This article is based on an interview carried out by ABColombia in August 2018.
The text does not reflect the views of ABColombia rather the personal views of two women of the FARC who took part in the reintegration process during the Santos Government and their experiences between 2017 and 2018.
For more information on women and the Colombian Peace Process, please see the ABColombia Report “Towards Transformative Change”.
QUIBDÓ. This is the story of two sisters whose lives have been shaped by the FARC. Edy (35), an ex-combatant participating in a reincorporation programme; and Yorladis, her younger sister, who works for the newly formed political party of the FARC. Because of the armed conflict, the two sisters grew up apart; the Peace Accord brought them back together. In summer 2018, they met with ABColombia to talk about the past, but also about their hopes for a better future: for peace, social justice and equality for women.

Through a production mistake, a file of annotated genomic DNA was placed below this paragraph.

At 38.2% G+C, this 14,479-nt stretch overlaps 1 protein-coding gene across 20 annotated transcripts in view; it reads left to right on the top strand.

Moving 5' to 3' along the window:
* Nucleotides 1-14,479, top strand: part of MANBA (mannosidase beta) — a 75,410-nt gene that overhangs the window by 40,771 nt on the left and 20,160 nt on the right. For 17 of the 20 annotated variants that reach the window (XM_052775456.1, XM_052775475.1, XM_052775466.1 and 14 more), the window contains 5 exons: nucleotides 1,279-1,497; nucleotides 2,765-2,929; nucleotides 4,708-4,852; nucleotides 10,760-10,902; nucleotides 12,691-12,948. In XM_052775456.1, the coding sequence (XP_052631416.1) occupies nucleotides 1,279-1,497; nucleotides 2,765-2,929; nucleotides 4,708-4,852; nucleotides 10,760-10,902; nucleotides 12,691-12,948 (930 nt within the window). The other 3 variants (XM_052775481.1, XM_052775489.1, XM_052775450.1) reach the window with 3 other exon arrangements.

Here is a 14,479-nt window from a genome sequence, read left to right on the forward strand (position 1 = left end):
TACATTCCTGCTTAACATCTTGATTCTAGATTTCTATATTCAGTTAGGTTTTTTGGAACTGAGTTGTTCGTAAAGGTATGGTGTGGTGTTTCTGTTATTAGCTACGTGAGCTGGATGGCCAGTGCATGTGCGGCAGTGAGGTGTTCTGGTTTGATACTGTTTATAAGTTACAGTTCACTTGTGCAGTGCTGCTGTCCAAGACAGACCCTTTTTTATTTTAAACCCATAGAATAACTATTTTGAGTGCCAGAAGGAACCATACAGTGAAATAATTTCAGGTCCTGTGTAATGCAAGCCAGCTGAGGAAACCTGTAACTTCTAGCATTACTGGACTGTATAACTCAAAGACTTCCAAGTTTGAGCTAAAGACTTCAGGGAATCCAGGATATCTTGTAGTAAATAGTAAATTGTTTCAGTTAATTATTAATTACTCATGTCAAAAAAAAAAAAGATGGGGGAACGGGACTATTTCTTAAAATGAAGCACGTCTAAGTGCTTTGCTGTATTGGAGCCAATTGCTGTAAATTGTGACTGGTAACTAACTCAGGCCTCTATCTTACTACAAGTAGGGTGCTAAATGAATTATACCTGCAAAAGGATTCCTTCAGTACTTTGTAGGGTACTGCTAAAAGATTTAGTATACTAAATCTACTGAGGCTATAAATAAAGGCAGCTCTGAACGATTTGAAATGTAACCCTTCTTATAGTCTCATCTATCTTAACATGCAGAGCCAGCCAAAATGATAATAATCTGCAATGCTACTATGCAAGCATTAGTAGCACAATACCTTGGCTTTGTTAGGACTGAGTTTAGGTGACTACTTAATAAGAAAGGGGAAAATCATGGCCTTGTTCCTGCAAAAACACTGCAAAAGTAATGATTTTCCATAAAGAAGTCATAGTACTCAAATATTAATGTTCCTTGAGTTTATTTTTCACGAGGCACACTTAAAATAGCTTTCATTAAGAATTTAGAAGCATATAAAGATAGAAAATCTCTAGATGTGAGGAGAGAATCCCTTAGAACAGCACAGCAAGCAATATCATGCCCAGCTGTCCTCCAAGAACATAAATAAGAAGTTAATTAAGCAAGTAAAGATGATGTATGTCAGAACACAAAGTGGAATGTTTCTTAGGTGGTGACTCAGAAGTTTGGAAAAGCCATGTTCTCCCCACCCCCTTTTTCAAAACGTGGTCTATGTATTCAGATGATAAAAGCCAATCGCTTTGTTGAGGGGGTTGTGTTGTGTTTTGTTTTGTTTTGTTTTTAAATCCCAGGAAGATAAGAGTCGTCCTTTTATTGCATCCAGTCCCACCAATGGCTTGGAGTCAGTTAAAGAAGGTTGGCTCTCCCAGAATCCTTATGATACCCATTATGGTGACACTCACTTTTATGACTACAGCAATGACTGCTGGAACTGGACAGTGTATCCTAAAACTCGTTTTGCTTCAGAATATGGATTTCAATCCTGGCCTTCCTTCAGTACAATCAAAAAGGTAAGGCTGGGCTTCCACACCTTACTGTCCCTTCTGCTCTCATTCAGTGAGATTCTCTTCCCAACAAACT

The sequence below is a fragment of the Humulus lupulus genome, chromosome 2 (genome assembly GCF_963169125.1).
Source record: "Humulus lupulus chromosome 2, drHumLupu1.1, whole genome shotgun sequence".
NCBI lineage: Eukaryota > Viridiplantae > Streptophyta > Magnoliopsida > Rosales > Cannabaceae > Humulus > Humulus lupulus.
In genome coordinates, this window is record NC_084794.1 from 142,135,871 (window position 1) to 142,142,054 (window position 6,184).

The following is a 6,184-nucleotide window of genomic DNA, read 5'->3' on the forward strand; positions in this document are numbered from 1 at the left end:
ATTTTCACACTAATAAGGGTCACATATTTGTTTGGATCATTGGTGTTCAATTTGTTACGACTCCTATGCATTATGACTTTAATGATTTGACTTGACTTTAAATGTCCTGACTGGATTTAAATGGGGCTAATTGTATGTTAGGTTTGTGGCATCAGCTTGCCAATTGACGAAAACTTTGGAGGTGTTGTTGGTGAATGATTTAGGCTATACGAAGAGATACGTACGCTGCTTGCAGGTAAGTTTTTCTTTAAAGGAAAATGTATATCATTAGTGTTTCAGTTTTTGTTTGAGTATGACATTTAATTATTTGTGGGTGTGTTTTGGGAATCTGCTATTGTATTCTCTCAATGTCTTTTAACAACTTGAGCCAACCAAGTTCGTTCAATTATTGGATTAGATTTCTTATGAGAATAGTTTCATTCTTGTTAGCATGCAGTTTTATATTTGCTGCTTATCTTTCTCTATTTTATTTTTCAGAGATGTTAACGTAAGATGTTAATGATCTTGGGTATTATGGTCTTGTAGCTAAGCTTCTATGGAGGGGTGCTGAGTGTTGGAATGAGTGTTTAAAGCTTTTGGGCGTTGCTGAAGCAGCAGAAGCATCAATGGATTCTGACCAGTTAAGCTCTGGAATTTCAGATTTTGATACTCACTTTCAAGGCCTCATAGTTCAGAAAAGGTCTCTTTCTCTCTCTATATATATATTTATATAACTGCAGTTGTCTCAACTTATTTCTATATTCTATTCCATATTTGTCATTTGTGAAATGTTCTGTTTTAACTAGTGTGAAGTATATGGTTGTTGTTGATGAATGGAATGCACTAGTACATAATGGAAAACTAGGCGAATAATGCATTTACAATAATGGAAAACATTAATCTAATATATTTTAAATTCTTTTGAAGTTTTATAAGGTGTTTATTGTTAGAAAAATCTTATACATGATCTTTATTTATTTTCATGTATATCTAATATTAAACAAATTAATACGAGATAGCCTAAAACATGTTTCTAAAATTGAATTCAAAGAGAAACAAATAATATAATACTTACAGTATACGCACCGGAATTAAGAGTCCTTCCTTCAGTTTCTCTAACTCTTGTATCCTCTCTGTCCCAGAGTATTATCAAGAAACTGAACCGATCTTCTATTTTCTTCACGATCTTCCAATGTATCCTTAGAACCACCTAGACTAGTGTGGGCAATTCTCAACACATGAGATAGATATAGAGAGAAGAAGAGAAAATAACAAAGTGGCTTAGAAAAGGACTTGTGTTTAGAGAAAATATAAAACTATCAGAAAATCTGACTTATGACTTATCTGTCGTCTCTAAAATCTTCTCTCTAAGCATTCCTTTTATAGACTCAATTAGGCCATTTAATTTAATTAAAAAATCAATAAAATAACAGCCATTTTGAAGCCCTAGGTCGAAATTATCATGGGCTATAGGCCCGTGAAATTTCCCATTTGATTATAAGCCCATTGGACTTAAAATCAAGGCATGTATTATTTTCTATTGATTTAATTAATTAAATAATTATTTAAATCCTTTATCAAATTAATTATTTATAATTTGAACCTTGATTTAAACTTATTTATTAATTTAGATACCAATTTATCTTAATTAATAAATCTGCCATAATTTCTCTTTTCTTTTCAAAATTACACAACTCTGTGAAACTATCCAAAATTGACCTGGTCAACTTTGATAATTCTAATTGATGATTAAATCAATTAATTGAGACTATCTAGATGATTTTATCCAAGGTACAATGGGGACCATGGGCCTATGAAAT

‘I want people to see us as persons, not only as ex-combatants,’ says Edy Baitá. ‘I want them to see us as women who can work against gender discrimination and the macho culture’.
When we met in Quibdó, Chocó, Edy arrived incognito, worried about her security. She asked if her sister had arrived; when she learnt that Yorladis was not there, she started calling her to see where she was. It turned out she was OK and not far from Quibdó.